Ronald Thwaites | Really ... ? Yes, really ... !
The ordinariness of Gordon House is palling. Who designed the place, after all? The atmosphere of the place is both a source and part consequence of the meanspiritedness so often evident in the discourse within the chamber.
One can sense and hear the distrust between members, the arrogance, surly silence and self-promotion of those of us elected precisely to rise above these negative character traits.
Peter Phillips had correctly described the lurch towards greater tax burdens on the majority of the population as being a transfer of resources from the poor to the rich. "Really, really ... ?" asked Audley Shaw in high dudgeon last Wednesday. Could these hard-working people earning up to $1.5 million be considered rich?
Yes, really Audley, when compared to the 600,000 certified poor and the million or so working poor who will have to bear the brunt of the cost of affording more of the mythical $18,000 which all of the above were led to believe they would get. That is plain unfair. Really!
Gas prices, transport costs and food prices are already starting to increase in central Kingston, where the vast majority have been excluded from any give-back but included in the paying-in.
And really, yes, give thanks for the little increase for those relatively few who are on PATH. Where is Andrew's basket to carry the less than a meal a day which the revised grant can buy, especially with the current price increases?
Now in overdrive, the minister of finance goes on to accurately ascribe to me the description of the high interest rate policies during PNP time (and he forgets, during JLP time too) as the most massive transfer of the wealth of the poor to the rich since slavery.
Really ... ? Yes, it was true then, even as it is true now. Is so it set, Big Man.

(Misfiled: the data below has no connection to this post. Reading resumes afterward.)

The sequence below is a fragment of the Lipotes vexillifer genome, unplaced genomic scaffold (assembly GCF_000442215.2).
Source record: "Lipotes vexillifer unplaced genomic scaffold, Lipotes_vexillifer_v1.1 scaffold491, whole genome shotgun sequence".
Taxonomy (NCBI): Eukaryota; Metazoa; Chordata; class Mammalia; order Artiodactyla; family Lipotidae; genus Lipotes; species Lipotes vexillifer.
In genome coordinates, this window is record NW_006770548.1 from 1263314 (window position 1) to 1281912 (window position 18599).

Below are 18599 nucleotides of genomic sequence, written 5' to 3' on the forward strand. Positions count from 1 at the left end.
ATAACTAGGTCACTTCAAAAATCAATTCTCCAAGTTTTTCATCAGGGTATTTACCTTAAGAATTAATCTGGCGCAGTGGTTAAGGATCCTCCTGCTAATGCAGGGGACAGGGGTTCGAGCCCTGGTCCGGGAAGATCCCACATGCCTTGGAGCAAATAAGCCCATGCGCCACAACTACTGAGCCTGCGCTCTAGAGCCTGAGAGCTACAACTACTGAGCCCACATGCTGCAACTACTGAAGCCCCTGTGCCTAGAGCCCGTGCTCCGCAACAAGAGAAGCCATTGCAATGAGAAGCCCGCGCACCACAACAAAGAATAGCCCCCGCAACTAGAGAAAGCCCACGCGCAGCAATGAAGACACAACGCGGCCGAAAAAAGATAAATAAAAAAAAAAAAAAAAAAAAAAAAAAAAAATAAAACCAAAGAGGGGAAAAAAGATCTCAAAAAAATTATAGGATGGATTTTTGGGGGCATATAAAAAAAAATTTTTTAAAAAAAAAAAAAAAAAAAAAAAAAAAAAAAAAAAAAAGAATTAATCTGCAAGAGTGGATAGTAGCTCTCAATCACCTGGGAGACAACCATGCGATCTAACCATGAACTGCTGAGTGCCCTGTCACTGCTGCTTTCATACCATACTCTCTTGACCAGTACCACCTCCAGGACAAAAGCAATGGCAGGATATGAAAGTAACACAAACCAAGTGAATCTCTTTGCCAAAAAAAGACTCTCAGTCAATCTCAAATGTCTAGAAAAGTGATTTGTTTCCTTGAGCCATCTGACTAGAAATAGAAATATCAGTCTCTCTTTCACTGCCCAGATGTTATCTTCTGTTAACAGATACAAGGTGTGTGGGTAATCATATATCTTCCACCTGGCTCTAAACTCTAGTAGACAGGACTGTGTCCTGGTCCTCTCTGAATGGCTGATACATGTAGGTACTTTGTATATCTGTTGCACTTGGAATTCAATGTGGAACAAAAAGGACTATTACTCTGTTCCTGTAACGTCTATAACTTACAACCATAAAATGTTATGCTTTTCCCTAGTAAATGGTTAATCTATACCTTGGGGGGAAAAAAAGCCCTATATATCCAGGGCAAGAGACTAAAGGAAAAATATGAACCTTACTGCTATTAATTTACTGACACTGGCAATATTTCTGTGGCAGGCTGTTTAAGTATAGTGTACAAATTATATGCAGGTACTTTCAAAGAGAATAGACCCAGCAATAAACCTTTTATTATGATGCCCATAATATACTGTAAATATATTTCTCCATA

The meta-narrative of political economy has not changed sufficiently to give real opportunity to the majority of our people. That is the constant of our history and our present.
Living beyond our means by renting other people's resources at high rates, rather than maximising local productivity, has indeed cramped to the point of crippling the progress of the Jamaican people.
Sucking out more and more resources from the already poor while offering them the sop of welfare is no way to advance inclusive prosperity, no matter how much we twist up our mouths about the virtues of indirect taxation to justify.
And yes, really, such policies have the same effect no matter which administration carries them out.
Beyond the elevated voices, overlong verbiage, tortured reasoning and frenzied desk-thumping of the now-concluded Budget Debate, is our unwillingness to acknowledge mistakes and walk back from them, so restoring credibility to the political process.
Really yes! Since in conscience I could not vote for a Budget which offers more and unnecessary hardship for the people who sent me to the drab Gordon House to represent their interests, while also understanding the crisis which would overtake those same people if the Budget was defeated, leaving the Chamber was not 'walking out on Jamaica' but registering a necessary protest.
As Andrew said on Tuesday about securing Jamaica, ours was an "integrous" action! Really.
- Ronald Thwaites is member of parliament for Central Kingston and opposition spokesperson on education and training. Email feedback to email@example.com.